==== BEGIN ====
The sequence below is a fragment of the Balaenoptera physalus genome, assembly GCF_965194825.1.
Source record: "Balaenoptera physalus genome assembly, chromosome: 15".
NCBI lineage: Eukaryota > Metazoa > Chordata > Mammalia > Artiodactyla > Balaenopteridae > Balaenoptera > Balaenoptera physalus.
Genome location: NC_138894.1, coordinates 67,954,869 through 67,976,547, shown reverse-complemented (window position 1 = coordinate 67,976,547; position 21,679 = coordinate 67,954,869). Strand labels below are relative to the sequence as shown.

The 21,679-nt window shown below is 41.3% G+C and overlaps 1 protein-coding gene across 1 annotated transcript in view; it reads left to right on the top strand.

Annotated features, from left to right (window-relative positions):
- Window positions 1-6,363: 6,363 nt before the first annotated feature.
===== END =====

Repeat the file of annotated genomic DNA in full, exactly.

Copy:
The sequence below is a fragment of the Balaenoptera physalus genome, assembly GCF_965194825.1.
Source record: "Balaenoptera physalus genome assembly, chromosome: 15".
NCBI lineage: Eukaryota > Metazoa > Chordata > Mammalia > Artiodactyla > Balaenopteridae > Balaenoptera > Balaenoptera physalus.
Genome location: NC_138894.1, coordinates 67,954,869 through 67,976,547, shown reverse-complemented (window position 1 = coordinate 67,976,547; position 21,679 = coordinate 67,954,869). Strand labels below are relative to the sequence as shown.

The 21,679-nt window shown below is 41.3% G+C and overlaps 1 protein-coding gene across 1 annotated transcript in view; it reads left to right on the top strand.

Annotated features, from left to right (window-relative positions):
- Window positions 1-6,363: 6,363 nt before the first annotated feature.